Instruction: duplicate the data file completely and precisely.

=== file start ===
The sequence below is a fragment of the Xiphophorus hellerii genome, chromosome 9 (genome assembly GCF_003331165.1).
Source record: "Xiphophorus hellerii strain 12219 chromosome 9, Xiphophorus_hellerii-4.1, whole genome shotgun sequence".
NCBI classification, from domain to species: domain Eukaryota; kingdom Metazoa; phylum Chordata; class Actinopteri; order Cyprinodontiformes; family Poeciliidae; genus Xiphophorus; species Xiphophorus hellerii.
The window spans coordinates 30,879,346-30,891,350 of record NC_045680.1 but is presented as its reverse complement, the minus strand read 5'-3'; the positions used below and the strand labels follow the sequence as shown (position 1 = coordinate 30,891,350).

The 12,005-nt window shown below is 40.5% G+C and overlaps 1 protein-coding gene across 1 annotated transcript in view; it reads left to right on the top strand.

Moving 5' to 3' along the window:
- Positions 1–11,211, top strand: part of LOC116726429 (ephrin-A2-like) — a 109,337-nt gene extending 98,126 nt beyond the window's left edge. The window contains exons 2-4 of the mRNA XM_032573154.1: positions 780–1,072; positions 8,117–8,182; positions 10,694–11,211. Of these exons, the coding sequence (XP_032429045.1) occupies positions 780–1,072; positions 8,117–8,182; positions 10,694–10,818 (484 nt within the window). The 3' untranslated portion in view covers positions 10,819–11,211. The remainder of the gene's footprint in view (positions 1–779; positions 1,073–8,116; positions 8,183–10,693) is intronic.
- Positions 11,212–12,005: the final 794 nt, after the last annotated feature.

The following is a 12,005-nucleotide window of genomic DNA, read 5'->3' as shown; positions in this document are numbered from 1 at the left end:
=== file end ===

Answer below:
The sequence below is a fragment of the Xiphophorus hellerii genome, chromosome 9 (genome assembly GCF_003331165.1).
Source record: "Xiphophorus hellerii strain 12219 chromosome 9, Xiphophorus_hellerii-4.1, whole genome shotgun sequence".
NCBI classification, from domain to species: domain Eukaryota; kingdom Metazoa; phylum Chordata; class Actinopteri; order Cyprinodontiformes; family Poeciliidae; genus Xiphophorus; species Xiphophorus hellerii.
The window spans coordinates 30,879,346-30,891,350 of record NC_045680.1 but is presented as its reverse complement, the minus strand read 5'-3'; the positions used below and the strand labels follow the sequence as shown (position 1 = coordinate 30,891,350).

The 12,005-nt window shown below is 40.5% G+C and overlaps 1 protein-coding gene across 1 annotated transcript in view; it reads left to right on the top strand.

Moving 5' to 3' along the window:
- Positions 1–11,211, top strand: part of LOC116726429 (ephrin-A2-like) — a 109,337-nt gene extending 98,126 nt beyond the window's left edge. The window contains exons 2-4 of the mRNA XM_032573154.1: positions 780–1,072; positions 8,117–8,182; positions 10,694–11,211. Of these exons, the coding sequence (XP_032429045.1) occupies positions 780–1,072; positions 8,117–8,182; positions 10,694–10,818 (484 nt within the window). The 3' untranslated portion in view covers positions 10,819–11,211. The remainder of the gene's footprint in view (positions 1–779; positions 1,073–8,116; positions 8,183–10,693) is intronic.
- Positions 11,212–12,005: the final 794 nt, after the last annotated feature.

The following is a 12,005-nucleotide window of genomic DNA, read 5'->3' as shown; positions in this document are numbered from 1 at the left end: